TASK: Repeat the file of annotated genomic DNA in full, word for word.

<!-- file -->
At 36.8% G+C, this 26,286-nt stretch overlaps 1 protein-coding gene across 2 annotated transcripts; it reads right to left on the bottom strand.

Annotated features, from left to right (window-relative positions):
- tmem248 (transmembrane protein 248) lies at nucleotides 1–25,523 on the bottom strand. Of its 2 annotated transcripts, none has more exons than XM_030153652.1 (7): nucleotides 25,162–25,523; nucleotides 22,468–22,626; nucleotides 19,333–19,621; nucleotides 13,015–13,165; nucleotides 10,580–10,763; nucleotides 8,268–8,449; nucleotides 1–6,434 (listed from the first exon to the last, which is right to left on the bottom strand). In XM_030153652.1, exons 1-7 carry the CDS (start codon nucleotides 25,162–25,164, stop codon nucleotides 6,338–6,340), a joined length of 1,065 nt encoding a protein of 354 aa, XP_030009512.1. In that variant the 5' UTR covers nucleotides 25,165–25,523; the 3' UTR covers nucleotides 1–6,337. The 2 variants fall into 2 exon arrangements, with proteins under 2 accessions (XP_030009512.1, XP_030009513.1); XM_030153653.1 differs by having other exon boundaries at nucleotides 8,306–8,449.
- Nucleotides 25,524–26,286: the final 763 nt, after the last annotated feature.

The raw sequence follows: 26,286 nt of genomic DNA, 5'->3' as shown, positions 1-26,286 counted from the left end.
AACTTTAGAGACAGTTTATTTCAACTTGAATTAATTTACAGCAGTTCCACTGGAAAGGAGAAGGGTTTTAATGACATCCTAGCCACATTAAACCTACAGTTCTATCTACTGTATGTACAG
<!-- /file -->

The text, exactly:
At 36.8% G+C, this 26,286-nt stretch overlaps 1 protein-coding gene across 2 annotated transcripts; it reads right to left on the bottom strand.

Annotated features, from left to right (window-relative positions):
- tmem248 (transmembrane protein 248) lies at nucleotides 1–25,523 on the bottom strand. Of its 2 annotated transcripts, none has more exons than XM_030153652.1 (7): nucleotides 25,162–25,523; nucleotides 22,468–22,626; nucleotides 19,333–19,621; nucleotides 13,015–13,165; nucleotides 10,580–10,763; nucleotides 8,268–8,449; nucleotides 1–6,434 (listed from the first exon to the last, which is right to left on the bottom strand). In XM_030153652.1, exons 1-7 carry the CDS (start codon nucleotides 25,162–25,164, stop codon nucleotides 6,338–6,340), a joined length of 1,065 nt encoding a protein of 354 aa, XP_030009512.1. In that variant the 5' UTR covers nucleotides 25,165–25,523; the 3' UTR covers nucleotides 1–6,337. The 2 variants fall into 2 exon arrangements, with proteins under 2 accessions (XP_030009512.1, XP_030009513.1); XM_030153653.1 differs by having other exon boundaries at nucleotides 8,306–8,449.
- Nucleotides 25,524–26,286: the final 763 nt, after the last annotated feature.

The raw sequence follows: 26,286 nt of genomic DNA, 5'->3' as shown, positions 1-26,286 counted from the left end.
AACTTTAGAGACAGTTTATTTCAACTTGAATTAATTTACAGCAGTTCCACTGGAAAGGAGAAGGGTTTTAATGACATCCTAGCCACATTAAACCTACAGTTCTATCTACTGTATGTACAG